Consumers are being warned to be wary of phone calls and texts that appear to be from their bank, following alarming reports of Australians losing their life savings to a highly sophisticated impersonation scam.

Reports to the ACCC’s Scamwatch indicate scammers are using new technology to trick their victims, by making the call appear to come from the bank’s legitimate phone number or by sending a text that appears in the same conversation thread as genuine bank messages.

Scamwatch received 14,603 reports about bank impersonation scams in 2022, resulting in more than $20 million in losses. Total losses to phone and text scams increased significantly last year, with over $169 million lost.

“We are incredibly concerned about bank impersonation scams because they can be so convincing, they are very hard to detect,” ACCC Deputy Chair Catriona Lowe said.

“What’s equally worrying about this particular scam, is that it is emptying every last cent out of victims’ savings accounts, with losses averaging $22,000 and more than 90 reports of losses between $40,000 and $800,000. This causes both financial and emotional devastation.”

“We know of a man who lost over $500,000 after receiving a call from someone claiming to be from a major bank’s security department, wanting to know if a payment had been authorised.”

“In another case, a man lost $38,000 after receiving a scam text message about a suspicious transaction. The scam text appeared in the same conversation thread as legitimate messages from his bank. He called the number in the text and was put through to a member of the banks’ fraud team. Unfortunately, it was an elaborate scam and he lost everything,” Ms Lowe said.

Bank impersonation scams impersonate the big four banks as well as other financial institutions.

Communications often have a sense of urgency to them, such as fraudulent activity raising red flags, or a frozen account.

“It is critical to remember that no matter how legitimate the call or message seems, a bank won’t ask you to urgently transfer funds,” Ms Lowe said.

“If you receive an SMS with a telephone number to call, do not use it. Instead, call your bank direct on a number you have sourced yourself. Likewise, hang up if you receive a call from someone claiming to be from your bank requesting you to transfer money to ‘keep it safe’. Ask for a reference number and call your bank back using contact details you have found independently.”

Never provide online banking passwords, one-time security codes, pins or tokens to anyone over the phone. Contact your bank or financial institution immediately if you think you have been scammed.

“Following recent mass data breaches, many Australians were encouraged to monitor their accounts for suspicious activity. Sadly, this has led to consumers acting on these scam calls and text messages out of fear that their accounts have been compromised,” Ms Lowe said.

Top tips for avoiding scams

Stop – take your time before giving money or personal information.

Think – ask yourself if the message or call could be fake?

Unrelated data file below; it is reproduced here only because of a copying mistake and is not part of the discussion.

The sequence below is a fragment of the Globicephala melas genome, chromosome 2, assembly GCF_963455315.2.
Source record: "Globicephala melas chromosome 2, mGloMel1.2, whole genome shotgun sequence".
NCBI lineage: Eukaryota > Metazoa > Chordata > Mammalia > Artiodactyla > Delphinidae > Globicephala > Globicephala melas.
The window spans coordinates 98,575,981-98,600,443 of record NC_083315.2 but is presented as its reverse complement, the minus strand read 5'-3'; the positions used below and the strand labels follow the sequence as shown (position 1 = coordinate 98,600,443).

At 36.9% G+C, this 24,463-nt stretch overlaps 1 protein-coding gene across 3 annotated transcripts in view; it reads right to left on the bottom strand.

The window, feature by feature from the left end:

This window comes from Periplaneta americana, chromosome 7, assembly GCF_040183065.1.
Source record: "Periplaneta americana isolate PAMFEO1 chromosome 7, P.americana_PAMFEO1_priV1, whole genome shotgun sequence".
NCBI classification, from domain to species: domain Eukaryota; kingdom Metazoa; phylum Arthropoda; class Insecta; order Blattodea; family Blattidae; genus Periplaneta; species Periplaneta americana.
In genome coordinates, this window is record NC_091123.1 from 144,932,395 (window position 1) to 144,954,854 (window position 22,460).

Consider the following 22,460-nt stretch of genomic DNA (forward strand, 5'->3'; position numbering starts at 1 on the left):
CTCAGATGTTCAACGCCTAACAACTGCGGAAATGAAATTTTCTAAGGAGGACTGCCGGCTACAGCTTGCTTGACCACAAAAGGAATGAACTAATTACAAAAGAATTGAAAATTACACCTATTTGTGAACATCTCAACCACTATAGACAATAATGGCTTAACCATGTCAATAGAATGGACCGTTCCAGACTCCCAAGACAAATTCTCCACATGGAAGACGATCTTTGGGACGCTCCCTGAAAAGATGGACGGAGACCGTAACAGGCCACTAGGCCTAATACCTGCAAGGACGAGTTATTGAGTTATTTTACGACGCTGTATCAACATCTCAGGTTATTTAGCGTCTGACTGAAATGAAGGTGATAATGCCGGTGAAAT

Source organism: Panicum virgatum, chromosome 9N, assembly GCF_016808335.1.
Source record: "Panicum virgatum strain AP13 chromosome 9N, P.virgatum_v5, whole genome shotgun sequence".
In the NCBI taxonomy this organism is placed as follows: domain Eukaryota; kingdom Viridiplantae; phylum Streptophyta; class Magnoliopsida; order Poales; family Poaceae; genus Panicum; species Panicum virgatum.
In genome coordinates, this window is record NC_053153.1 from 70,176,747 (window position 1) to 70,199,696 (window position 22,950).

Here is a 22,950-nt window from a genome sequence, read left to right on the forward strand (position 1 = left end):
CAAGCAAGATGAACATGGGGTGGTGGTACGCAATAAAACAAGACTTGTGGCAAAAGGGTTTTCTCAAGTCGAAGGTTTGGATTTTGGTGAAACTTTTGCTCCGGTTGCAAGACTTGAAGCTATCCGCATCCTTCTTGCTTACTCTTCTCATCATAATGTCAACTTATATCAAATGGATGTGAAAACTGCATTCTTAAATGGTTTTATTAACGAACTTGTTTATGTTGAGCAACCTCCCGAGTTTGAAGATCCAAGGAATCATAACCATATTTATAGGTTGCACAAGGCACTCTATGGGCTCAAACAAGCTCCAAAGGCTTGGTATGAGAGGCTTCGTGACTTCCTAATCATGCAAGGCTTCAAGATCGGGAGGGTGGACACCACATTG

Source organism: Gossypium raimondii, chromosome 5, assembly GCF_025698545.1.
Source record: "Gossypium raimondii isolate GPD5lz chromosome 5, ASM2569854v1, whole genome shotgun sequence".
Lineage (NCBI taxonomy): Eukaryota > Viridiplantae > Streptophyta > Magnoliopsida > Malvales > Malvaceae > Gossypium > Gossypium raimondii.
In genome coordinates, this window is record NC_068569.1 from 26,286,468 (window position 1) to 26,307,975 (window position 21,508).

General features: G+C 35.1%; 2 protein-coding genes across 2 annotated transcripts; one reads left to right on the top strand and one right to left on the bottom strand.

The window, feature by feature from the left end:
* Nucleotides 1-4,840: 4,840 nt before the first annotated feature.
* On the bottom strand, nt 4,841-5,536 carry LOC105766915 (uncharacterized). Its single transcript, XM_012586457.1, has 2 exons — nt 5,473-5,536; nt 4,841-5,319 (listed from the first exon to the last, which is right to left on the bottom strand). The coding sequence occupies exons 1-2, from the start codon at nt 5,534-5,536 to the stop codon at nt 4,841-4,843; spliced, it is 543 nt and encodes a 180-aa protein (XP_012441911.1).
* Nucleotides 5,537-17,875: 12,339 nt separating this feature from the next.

Protect – act quickly if something feels wrong. Contact your bank and report scams to Scamwatch.

Signs of a bank impersonation scam

  • There is a sense of urgency or threat to the message – “your bank account has been accessed”, “your bank account has been locked” “a payment has been made from your account. If this was not you, please call (phone number)”.
  • The message looks different to other messages in the SMS thread, such as different wording or phrases used.
  • The message may contain a suspicious looking link. Never click on links.
  • The SMS has a telephone number to call – always find your bank’s phone number independently.
  • The caller will tell you to transfer money to a different account to ‘keep it safe’ or for ‘further investigation’. This is not standard procedures for a bank. It is a scam.


Scamwatch is aware of scammers impersonating banks using ‘spoofed’ phone numbers and sender IDs (also known as alpha tags). Spoofing is where software is used by scammers to copy the phone number or sender ID of a business. These scams are a sophisticated form of phishing and are designed to trick victims into contacting the scammers.

Both outgoing and incoming phone numbers can be spoofed. Scamwatch has seen examples where scammers send an SMS with the sender ID spoofed and tell the person to expect a phone call from their bank’s customer service. The scammer will then call the person on the spoofed bank telephone number.

The ACCC’s Scamwatch continues to work with other government agencies, law enforcement and the private sector to share intelligence, disrupt scams, advocate for consumers and raise awareness in the community.

In the October budget, the ACCC received seed funding from the government to scope and plan for a new National Anti-Scams Centre to support the community in the fight against scams.

If you have experienced cybercrime and lost money online, contact your bank immediately. You can also report to police via ReportCyber.

If you have given personal information to a scammer contact IDCARE.

Australians, regardless of whether they have lost money, are encouraged to report scams to Scamwatch. Reports can be made anonymously.

Learn more about how to get help on the Scamwatch website Follow Scamwatch on Twitter or subscribe to radar alerts.

For crisis support to help with emotional distress about scams contact Lifeline on 13 11 14 or access support via the online chat between 7 pm and midnight. Beyond Blue also provides support for anxiety and depression 1300 22 4636 or chat online at Beyond Blue.

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